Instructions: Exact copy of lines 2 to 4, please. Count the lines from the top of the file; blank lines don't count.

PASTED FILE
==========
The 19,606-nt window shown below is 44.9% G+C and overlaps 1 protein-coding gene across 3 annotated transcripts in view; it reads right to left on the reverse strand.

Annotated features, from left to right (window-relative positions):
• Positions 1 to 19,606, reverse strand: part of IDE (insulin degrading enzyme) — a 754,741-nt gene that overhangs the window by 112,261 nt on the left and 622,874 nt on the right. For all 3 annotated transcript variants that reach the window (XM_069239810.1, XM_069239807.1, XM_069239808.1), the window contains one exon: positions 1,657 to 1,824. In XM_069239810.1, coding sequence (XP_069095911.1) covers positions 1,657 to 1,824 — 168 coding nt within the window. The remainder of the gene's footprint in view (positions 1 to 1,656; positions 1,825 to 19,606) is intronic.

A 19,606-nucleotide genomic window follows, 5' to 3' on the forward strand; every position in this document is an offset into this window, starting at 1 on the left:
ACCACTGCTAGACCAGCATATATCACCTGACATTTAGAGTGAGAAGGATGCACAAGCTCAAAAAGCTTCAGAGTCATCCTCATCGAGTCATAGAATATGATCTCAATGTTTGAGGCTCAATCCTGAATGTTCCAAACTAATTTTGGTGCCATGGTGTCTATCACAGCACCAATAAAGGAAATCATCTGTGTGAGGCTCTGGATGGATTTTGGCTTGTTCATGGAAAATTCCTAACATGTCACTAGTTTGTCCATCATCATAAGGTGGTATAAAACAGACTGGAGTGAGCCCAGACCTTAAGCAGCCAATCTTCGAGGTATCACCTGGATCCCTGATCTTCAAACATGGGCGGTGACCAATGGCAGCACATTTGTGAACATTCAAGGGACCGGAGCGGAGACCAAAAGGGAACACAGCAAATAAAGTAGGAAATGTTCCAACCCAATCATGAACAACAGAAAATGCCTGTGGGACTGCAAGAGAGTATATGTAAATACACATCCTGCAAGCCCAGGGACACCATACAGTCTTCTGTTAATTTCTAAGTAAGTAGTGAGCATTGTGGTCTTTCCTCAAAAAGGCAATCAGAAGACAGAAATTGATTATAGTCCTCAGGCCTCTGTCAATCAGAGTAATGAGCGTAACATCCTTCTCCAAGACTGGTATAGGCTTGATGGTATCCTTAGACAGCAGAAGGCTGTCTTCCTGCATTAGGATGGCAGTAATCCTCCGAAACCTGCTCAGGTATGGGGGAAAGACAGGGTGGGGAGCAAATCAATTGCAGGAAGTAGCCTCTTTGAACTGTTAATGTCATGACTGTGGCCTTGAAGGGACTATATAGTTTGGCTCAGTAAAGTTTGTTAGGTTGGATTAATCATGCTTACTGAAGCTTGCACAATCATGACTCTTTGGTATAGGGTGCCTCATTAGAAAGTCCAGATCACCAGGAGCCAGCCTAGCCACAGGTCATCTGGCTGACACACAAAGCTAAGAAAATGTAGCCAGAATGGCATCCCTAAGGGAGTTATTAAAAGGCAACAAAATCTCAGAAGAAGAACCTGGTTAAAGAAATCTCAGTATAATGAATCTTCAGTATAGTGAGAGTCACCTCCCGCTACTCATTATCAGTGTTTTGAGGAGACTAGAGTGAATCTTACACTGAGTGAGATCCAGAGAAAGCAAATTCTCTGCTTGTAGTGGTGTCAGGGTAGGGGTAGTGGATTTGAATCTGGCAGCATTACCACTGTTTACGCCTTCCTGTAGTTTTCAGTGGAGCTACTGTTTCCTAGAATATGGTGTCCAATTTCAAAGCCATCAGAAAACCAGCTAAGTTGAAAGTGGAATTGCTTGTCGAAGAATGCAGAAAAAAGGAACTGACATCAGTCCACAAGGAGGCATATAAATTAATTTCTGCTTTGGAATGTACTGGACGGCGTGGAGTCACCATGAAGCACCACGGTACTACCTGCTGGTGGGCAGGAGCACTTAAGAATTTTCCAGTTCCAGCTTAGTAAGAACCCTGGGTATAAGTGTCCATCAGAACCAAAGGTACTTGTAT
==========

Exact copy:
Annotated features, from left to right (window-relative positions):
• Positions 1 to 19,606, reverse strand: part of IDE (insulin degrading enzyme) — a 754,741-nt gene that overhangs the window by 112,261 nt on the left and 622,874 nt on the right. For all 3 annotated transcript variants that reach the window (XM_069239810.1, XM_069239807.1, XM_069239808.1), the window contains one exon: positions 1,657 to 1,824. In XM_069239810.1, coding sequence (XP_069095911.1) covers positions 1,657 to 1,824 — 168 coding nt within the window. The remainder of the gene's footprint in view (positions 1 to 1,656; positions 1,825 to 19,606) is intronic.

A 19,606-nucleotide genomic window follows, 5' to 3' on the forward strand; every position in this document is an offset into this window, starting at 1 on the left: